Oppositions Storm FASB’s Proposed Accounting Standards on Derivatives

Jack Humphrey, Regulatory journalist
May 16, 2011 /

Some of the biggest names in the banking industry have called for the Financial Accounting Standards Board (FASB) to discard its accounting proposals on derivatives, which they believe could only inflate their balance sheets.

The proposed accounting standards published by FASB on January 28 impose mandatory rule on banks to replace the net amounts they used to report in their balance sheets with full derivatives reporting. That would bloat the figures by the trillions, since derivatives are great source of revenue for banks.

Commenting on the proposals shortly after its publication, accounting firm KPMG said companies reporting under the US GAAP are likely to be hit the hardest. According to KPMG, the “proposals would eliminate the exception under US GAAP that allows offsetting for some arrangements in which the ability to offset is conditional and there is no intention to offset or the intention is conditional.”

Credit Suisse, a multinational financial services firm based in Zurich, Switzerland, reported that the accounting proposals would mean S&P 500 companies must report almost $7 trillion in derivatives in their balance sheets if netting is to be discarded.

A major portion of these companies will be composed of such big banks as the Bank of America Corp, JP Morgan Chase & Co, Citigroup Inc, Goldman Sachs Group Inc and Morgan Stanley.

FASB explained that the proposed accounting standards eliminate the differences in offsetting requirements arising from financial instruments reporting under the International Financial Reporting Standards (IFRSs) and US generally accepted accounting principles (GAAP).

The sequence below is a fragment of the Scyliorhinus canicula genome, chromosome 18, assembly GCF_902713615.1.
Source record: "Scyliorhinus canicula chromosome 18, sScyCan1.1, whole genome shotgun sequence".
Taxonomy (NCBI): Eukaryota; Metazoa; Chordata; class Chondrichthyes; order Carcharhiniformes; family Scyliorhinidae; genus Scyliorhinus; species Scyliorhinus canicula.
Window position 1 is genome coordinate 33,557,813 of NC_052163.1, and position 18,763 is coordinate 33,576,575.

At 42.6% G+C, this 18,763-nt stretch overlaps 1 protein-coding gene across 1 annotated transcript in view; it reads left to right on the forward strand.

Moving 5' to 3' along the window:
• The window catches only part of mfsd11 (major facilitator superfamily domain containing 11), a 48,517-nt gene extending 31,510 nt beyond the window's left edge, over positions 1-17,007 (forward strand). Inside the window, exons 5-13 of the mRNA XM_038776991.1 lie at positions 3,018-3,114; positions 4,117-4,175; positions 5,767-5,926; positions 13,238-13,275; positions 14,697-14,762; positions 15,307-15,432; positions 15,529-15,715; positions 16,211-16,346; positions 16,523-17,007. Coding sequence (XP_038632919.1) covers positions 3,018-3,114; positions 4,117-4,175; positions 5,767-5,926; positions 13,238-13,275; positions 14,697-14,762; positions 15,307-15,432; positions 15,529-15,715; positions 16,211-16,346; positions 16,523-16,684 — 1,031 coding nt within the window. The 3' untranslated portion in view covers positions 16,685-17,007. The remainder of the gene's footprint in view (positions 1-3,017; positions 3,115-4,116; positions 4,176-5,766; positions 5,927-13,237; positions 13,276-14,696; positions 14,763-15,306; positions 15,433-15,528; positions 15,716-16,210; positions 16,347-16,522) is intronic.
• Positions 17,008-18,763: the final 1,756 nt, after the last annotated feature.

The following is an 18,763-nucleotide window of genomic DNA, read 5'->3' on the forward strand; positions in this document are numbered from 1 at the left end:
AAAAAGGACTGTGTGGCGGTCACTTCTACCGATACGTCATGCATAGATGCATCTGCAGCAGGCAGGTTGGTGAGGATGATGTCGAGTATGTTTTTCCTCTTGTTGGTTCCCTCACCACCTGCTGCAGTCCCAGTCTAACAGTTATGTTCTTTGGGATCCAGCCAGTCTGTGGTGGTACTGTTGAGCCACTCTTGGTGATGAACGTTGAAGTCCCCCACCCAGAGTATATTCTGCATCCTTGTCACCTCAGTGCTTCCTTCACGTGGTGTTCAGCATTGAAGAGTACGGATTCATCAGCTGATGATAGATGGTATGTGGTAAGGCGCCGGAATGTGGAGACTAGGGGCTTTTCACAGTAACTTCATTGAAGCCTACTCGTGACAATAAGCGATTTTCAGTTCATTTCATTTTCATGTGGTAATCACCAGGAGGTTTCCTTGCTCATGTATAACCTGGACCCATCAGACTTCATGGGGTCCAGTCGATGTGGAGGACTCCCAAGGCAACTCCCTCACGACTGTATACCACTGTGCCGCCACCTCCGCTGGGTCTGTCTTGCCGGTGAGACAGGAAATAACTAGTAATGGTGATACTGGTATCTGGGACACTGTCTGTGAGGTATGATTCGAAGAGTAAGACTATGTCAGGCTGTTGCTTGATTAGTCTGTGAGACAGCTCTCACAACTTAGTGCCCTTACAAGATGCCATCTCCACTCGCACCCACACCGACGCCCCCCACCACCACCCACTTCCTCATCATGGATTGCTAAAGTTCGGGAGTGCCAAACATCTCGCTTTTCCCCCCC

The Wall Street banks expressed strong opposition to the proposals as they believe these would only “exaggerate risks”. According to them, banks have a typical practice of netting or offsetting their derivatives against each other that prevents them from being exposed to gross amounts of losses.

In a letter addressed to FASB, Robert Traficanti, deputy controller at Citigroup, said “the flawed offsetting model” in the proposed accounting standards would only mislead the users of financial reports as they tend to “obscure or create” risks which do not necessarily exist.

The banks added that it would be difficult for them to net the derivatives that are traded on clearinghouses since one of the netting requirements is for derivatives to be simultaneously settled. Typically, derivatives are settled in batches on a clearinghouse during the entire day.


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